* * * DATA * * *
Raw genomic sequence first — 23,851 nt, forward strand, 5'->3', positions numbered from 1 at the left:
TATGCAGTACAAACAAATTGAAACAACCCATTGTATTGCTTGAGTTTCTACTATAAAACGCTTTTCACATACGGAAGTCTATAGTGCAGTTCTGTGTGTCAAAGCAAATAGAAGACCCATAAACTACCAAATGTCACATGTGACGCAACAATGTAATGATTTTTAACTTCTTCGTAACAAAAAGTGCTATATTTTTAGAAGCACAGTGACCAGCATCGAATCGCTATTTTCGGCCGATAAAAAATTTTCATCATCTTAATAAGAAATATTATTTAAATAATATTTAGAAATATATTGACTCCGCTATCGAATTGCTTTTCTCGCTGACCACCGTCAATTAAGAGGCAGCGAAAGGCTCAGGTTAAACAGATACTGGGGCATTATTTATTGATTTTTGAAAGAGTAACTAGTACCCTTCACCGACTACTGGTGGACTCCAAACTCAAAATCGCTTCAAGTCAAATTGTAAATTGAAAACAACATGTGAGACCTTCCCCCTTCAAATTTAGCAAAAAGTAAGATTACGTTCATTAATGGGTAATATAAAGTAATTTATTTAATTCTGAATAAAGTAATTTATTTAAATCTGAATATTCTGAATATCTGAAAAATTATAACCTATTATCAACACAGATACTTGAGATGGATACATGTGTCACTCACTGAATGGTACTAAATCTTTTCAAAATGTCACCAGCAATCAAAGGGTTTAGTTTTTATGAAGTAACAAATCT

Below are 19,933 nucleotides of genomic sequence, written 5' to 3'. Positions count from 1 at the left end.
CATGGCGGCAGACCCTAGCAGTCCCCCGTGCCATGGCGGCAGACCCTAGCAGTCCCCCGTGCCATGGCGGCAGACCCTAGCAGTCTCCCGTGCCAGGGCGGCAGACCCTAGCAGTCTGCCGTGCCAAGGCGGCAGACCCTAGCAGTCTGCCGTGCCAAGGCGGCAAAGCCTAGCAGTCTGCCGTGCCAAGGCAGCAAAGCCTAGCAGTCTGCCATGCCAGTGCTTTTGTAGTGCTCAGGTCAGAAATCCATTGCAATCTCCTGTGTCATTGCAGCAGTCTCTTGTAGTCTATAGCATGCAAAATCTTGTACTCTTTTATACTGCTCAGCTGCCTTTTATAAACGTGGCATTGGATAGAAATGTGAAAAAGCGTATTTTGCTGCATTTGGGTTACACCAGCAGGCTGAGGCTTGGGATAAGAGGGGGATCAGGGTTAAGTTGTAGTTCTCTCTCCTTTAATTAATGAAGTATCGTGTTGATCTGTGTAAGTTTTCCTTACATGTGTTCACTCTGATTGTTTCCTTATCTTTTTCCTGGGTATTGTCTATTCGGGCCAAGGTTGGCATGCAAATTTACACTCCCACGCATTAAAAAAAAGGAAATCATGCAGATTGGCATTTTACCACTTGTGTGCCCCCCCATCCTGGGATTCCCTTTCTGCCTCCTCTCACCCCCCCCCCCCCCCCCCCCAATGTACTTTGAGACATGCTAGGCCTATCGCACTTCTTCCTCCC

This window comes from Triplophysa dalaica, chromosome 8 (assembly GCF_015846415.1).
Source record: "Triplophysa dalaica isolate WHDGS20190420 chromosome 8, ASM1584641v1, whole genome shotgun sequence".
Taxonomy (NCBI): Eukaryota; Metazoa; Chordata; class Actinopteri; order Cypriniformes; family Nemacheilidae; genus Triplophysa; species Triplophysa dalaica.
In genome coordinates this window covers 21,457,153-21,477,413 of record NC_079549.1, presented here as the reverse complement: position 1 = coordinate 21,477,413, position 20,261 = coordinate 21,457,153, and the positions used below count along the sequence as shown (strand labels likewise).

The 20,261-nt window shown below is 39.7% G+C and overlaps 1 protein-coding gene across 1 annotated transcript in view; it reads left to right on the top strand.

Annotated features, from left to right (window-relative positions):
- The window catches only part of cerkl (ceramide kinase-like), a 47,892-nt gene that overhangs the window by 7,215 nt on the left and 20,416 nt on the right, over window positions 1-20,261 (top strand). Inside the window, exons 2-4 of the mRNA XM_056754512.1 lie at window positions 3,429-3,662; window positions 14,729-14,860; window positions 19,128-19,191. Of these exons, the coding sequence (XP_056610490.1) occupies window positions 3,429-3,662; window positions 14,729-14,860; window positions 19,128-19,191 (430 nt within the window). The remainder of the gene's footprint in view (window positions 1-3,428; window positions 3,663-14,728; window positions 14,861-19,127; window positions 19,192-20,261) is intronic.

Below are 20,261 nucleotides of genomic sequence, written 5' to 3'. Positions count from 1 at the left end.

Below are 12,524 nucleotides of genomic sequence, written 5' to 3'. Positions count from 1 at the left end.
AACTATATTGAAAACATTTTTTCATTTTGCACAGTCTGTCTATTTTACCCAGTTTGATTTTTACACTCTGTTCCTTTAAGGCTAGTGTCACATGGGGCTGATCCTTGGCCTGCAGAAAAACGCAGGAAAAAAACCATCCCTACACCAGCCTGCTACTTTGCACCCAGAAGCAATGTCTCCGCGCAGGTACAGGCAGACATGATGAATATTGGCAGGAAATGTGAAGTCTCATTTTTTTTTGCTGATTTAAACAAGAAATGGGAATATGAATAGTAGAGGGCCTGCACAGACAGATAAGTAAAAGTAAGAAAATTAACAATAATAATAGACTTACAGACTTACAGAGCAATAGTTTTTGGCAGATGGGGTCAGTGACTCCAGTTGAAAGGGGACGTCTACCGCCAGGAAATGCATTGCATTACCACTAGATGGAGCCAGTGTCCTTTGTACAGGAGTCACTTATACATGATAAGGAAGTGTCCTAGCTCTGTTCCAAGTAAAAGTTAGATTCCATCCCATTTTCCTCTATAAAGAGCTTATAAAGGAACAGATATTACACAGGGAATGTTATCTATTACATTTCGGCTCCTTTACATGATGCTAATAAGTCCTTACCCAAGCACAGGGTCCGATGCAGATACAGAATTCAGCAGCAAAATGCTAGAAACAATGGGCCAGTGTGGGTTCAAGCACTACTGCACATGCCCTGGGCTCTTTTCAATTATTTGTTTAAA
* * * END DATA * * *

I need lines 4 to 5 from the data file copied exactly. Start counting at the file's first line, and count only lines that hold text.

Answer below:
CATGGCGGCAGACCCTAGCAGTCCCCCGTGCCATGGCGGCAGACCCTAGCAGTCCCCCGTGCCATGGCGGCAGACCCTAGCAGTCTCCCGTGCCAGGGCGGCAGACCCTAGCAGTCTGCCGTGCCAAGGCGGCAGACCCTAGCAGTCTGCCGTGCCAAGGCGGCAAAGCCTAGCAGTCTGCCGTGCCAAGGCAGCAAAGCCTAGCAGTCTGCCATGCCAGTGCTTTTGTAGTGCTCAGGTCAGAAATCCATTGCAATCTCCTGTGTCATTGCAGCAGTCTCTTGTAGTCTATAGCATGCAAAATCTTGTACTCTTTTATACTGCTCAGCTGCCTTTTATAAACGTGGCATTGGATAGAAATGTGAAAAAGCGTATTTTGCTGCATTTGGGTTACACCAGCAGGCTGAGGCTTGGGATAAGAGGGGGATCAGGGTTAAGTTGTAGTTCTCTCTCCTTTAATTAATGAAGTATCGTGTTGATCTGTGTAAGTTTTCCTTACATGTGTTCACTCTGATTGTTTCCTTATCTTTTTCCTGGGTATTGTCTATTCGGGCCAAGGTTGGCATGCAAATTTACACTCCCACGCATTAAAAAAAAGGAAATCATGCAGATTGGCATTTTACCACTTGTGTGCCCCCCCATCCTGGGATTCCCTTTCTGCCTCCTCTCACCCCCCCCCCCCCCCCCCCCAATGTACTTTGAGACATGCTAGGCCTATCGCACTTCTTCCTCCC

This window comes from Triplophysa dalaica, chromosome 8 (assembly GCF_015846415.1).